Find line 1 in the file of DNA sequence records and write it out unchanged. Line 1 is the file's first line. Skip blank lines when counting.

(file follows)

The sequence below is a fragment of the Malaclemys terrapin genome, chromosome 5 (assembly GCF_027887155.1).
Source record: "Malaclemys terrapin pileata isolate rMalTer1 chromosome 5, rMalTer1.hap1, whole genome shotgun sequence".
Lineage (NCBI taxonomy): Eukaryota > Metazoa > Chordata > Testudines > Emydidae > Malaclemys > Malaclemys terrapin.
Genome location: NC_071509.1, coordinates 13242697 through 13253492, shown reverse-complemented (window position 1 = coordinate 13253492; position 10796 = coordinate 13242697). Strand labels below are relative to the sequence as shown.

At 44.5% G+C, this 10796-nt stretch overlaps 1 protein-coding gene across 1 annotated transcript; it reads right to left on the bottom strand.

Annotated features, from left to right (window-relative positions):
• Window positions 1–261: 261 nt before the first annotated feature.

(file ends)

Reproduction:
The sequence below is a fragment of the Malaclemys terrapin genome, chromosome 5 (assembly GCF_027887155.1).